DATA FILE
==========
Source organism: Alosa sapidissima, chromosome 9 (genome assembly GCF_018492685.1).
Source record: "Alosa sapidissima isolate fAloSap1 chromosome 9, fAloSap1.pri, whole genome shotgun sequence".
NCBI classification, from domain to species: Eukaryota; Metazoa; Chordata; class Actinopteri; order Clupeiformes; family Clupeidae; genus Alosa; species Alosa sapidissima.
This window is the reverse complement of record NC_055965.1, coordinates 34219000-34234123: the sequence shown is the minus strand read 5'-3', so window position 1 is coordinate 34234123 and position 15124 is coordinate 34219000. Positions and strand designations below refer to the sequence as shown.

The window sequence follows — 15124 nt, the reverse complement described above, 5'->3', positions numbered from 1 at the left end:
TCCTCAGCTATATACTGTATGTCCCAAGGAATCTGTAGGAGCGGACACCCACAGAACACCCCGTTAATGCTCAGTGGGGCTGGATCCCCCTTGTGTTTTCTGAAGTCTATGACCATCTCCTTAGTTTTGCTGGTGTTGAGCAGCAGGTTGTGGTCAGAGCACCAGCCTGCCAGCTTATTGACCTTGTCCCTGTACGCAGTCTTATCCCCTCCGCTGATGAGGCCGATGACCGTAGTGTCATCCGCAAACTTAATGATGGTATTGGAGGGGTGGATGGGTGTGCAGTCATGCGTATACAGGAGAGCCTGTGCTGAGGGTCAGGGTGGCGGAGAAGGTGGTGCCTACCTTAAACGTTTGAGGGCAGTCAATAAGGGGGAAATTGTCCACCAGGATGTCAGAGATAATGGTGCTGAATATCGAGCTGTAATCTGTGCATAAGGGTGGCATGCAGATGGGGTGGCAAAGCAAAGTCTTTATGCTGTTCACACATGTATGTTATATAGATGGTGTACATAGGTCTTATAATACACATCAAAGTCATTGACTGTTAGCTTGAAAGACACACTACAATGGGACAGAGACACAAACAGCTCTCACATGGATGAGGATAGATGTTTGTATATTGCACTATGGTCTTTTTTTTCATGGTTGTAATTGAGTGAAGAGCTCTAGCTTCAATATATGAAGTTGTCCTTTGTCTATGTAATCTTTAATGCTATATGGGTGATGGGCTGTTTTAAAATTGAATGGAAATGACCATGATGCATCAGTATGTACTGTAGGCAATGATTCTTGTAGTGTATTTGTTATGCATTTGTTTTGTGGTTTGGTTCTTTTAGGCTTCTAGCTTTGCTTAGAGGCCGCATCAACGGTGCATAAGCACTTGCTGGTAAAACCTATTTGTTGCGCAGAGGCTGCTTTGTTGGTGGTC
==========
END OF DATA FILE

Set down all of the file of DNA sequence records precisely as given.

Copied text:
Source organism: Alosa sapidissima, chromosome 9 (genome assembly GCF_018492685.1).
Source record: "Alosa sapidissima isolate fAloSap1 chromosome 9, fAloSap1.pri, whole genome shotgun sequence".
NCBI classification, from domain to species: Eukaryota; Metazoa; Chordata; class Actinopteri; order Clupeiformes; family Clupeidae; genus Alosa; species Alosa sapidissima.
This window is the reverse complement of record NC_055965.1, coordinates 34219000-34234123: the sequence shown is the minus strand read 5'-3', so window position 1 is coordinate 34234123 and position 15124 is coordinate 34219000. Positions and strand designations below refer to the sequence as shown.

The window sequence follows — 15124 nt, the reverse complement described above, 5'->3', positions numbered from 1 at the left end:
TCCTCAGCTATATACTGTATGTCCCAAGGAATCTGTAGGAGCGGACACCCACAGAACACCCCGTTAATGCTCAGTGGGGCTGGATCCCCCTTGTGTTTTCTGAAGTCTATGACCATCTCCTTAGTTTTGCTGGTGTTGAGCAGCAGGTTGTGGTCAGAGCACCAGCCTGCCAGCTTATTGACCTTGTCCCTGTACGCAGTCTTATCCCCTCCGCTGATGAGGCCGATGACCGTAGTGTCATCCGCAAACTTAATGATGGTATTGGAGGGGTGGATGGGTGTGCAGTCATGCGTATACAGGAGAGCCTGTGCTGAGGGTCAGGGTGGCGGAGAAGGTGGTGCCTACCTTAAACGTTTGAGGGCAGTCAATAAGGGGGAAATTGTCCACCAGGATGTCAGAGATAATGGTGCTGAATATCGAGCTGTAATCTGTGCATAAGGGTGGCATGCAGATGGGGTGGCAAAGCAAAGTCTTTATGCTGTTCACACATGTATGTTATATAGATGGTGTACATAGGTCTTATAATACACATCAAAGTCATTGACTGTTAGCTTGAAAGACACACTACAATGGGACAGAGACACAAACAGCTCTCACATGGATGAGGATAGATGTTTGTATATTGCACTATGGTCTTTTTTTTCATGGTTGTAATTGAGTGAAGAGCTCTAGCTTCAATATATGAAGTTGTCCTTTGTCTATGTAATCTTTAATGCTATATGGGTGATGGGCTGTTTTAAAATTGAATGGAAATGACCATGATGCATCAGTATGTACTGTAGGCAATGATTCTTGTAGTGTATTTGTTATGCATTTGTTTTGTGGTTTGGTTCTTTTAGGCTTCTAGCTTTGCTTAGAGGCCGCATCAACGGTGCATAAGCACTTGCTGGTAAAACCTATTTGTTGCGCAGAGGCTGCTTTGTTGGTGGTC